Topical Scripture: Luke 19:1–10
Delivered January 19, 2020
It’s been a confusing week in the news.
Prince Harry and Meghan have been negotiating with the Queen of England to resolve their status as members of the royal family but not. They will give up their royal titles and duties and repay the funds used to refurbish their UK home, but they can maintain their private patronages and associations.
President Trump signed an historic trade agreement with China on Wednesday, then the Senate ratified his revised North American trade agreement on Thursday; in between the two events, the House delivered formal impeachment articles against him.
The manager and general manager of the Houston Astros have been penalized for their role in the sign-stealing scandal, but the team retained its World Series title. The manager of the Boston Red Sox was fired for his role in the same scandal, but his team retained its World Series title. Now the Los Angeles City Council will vote on a resolution urging baseball to award both championships to the Dodgers, who lost to the two teams.
We live in a confusing, performance-driven culture based on grades. Jesus offers us a simplified, purpose-driven life based on grace.
This season, as we walk from Christmas to Easter, we’re focusing on the uniqueness of Jesus. Last week we discussed the uniqueness of his power. If he could heal a leper with just a touch and a centurion’s servant with just a word, his power is greater than our needs, whatever they might be.
Today we’ll focus on the uniqueness of his grace. Despite what the world thinks of us, despite what we have won and what we have lost, Jesus focuses not on what we have done or what we have but on what he can do with us. No matter your past burdens or your present problems, God has a future in mind for you that is greater than your greatest dream.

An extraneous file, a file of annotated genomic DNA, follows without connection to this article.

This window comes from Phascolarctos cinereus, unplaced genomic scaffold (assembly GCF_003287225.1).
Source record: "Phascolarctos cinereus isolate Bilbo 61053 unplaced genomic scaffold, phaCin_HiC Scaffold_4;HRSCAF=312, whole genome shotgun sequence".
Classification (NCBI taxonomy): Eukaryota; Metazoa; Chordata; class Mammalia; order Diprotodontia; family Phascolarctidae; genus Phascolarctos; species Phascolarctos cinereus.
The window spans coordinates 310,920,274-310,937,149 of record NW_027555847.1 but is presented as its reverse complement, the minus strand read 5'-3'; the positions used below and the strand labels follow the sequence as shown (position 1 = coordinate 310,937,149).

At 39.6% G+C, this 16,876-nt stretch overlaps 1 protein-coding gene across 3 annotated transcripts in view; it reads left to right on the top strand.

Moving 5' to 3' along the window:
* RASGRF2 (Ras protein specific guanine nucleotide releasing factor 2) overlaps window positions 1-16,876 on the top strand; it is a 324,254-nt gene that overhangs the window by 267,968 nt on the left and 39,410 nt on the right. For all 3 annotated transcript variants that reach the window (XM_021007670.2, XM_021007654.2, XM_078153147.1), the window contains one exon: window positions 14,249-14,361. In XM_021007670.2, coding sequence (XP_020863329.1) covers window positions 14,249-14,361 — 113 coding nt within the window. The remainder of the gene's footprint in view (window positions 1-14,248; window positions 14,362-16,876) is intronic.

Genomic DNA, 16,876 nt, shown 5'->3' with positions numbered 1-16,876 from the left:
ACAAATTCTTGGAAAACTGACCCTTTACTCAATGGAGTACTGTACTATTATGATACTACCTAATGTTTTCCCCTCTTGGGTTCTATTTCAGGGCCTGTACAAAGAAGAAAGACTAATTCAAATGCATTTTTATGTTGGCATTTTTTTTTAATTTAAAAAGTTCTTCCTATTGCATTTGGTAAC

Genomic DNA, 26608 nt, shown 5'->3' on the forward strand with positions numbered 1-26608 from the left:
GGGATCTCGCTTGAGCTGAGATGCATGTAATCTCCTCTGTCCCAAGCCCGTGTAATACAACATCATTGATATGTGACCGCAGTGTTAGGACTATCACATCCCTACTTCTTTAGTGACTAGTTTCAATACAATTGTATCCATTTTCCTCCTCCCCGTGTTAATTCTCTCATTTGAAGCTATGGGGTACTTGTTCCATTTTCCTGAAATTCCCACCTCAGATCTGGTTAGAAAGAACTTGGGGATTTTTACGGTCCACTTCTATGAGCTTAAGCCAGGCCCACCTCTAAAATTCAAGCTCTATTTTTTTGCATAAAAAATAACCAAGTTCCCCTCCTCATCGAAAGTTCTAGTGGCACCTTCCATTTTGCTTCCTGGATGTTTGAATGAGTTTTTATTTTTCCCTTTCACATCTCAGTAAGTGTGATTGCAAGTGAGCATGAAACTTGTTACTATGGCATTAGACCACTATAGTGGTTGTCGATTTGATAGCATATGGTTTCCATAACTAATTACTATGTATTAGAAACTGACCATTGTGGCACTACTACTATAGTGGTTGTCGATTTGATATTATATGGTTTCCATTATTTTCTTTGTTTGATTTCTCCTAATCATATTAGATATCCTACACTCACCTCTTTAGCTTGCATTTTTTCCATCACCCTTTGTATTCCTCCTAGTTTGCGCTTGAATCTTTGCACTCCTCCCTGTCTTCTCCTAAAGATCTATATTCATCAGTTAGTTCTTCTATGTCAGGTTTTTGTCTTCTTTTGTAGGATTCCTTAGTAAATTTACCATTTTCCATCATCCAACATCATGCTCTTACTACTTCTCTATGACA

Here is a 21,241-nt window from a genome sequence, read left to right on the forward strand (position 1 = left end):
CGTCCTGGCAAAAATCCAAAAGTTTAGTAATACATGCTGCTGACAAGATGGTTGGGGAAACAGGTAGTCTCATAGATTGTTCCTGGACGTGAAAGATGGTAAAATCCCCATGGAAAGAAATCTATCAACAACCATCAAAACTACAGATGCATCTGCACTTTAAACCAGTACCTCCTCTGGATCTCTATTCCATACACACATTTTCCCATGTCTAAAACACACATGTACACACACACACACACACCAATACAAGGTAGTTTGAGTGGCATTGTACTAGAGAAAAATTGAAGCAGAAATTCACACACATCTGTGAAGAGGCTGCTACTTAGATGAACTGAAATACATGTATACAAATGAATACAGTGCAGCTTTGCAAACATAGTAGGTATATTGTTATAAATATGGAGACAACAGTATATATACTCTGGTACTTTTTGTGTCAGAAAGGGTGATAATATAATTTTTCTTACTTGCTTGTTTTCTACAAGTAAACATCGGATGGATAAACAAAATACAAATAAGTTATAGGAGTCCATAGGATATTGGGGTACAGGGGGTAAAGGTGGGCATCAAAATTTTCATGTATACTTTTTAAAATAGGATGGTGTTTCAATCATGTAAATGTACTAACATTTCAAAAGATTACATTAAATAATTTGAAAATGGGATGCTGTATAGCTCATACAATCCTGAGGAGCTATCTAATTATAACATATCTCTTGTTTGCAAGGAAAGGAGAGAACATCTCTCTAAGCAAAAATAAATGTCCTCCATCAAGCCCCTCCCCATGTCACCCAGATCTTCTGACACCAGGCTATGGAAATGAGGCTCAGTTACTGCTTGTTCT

We’ll meet a man whose story proves that fact, then we’ll decide whether to make his story our own.
“He was a chief tax collector”
Our text begins: “[Jesus] entered Jericho and was passing through. And behold, there was a man named Zacchaeus” (Luke 19:1–2a). His name means “pure one,” which was tragically ironic until Jesus made it true.
What did our Lord see in this man?
It was certainly not what he had done: “He was a chief tax collector” (v. 2b). In Jesus’ day, tax collectors were the most hated people in any town, for two reasons.
First, they were traitors. They were Jews collecting money for the hated Romans. If you’re a Jew living in Poland when the Nazis capture your town and the next week your neighbor comes knocking, collecting taxes for the new government, you’d be no more outraged than the people of Jericho were with Zacchaeus.
Second, they were corrupt. Rome charged a certain amount per person in taxes, then allowed the tax collectors to take anything above that they wanted for themselves. Zacchaeus could stop you on the road and charge you tax for the road. He could tax you for your cart and each wheel on it, for the animal drawing the cart, and for the bags it carried. And Roman soldiers stood guard to protect him and enforce his greed.
As a result, people like Zacchaeus were the social lepers of their day. They were grouped with murderers and robbers in the mind of the public. They were barred from the Jewish synagogue. A Roman writer says with amazement that he once saw a monument to an honest tax collector.
Yet, Jesus chose him.
It was not for what he had, either. Luke tells us that Zacchaeus “was rich” (v. 2c). He had grown wealthy through his corruption. In fact, some scholars believe that he was likely the wealthiest man in his city of one hundred thousand people. Given its size and location, this was one of the greatest taxation centers in the entire region of the Empire.
This is how we know he was abusing the system. If he had merely collected what Rome asked, he would have been provided for, but he would not have become rich. His extreme wealth shows the level of his corruption at the sacrifice of his fellow Jews.
Later on, Zacchaeus gives half of his belongings to the poor and has enough left over to repay the people of Jericho four times what he had taken from them. He was extraordinarily rich.
But Jesus didn’t choose him for his wealth.
“I must stay at your house today”
Our Lord focused not on what Zacchaeus had done or what he had, but on what he could be.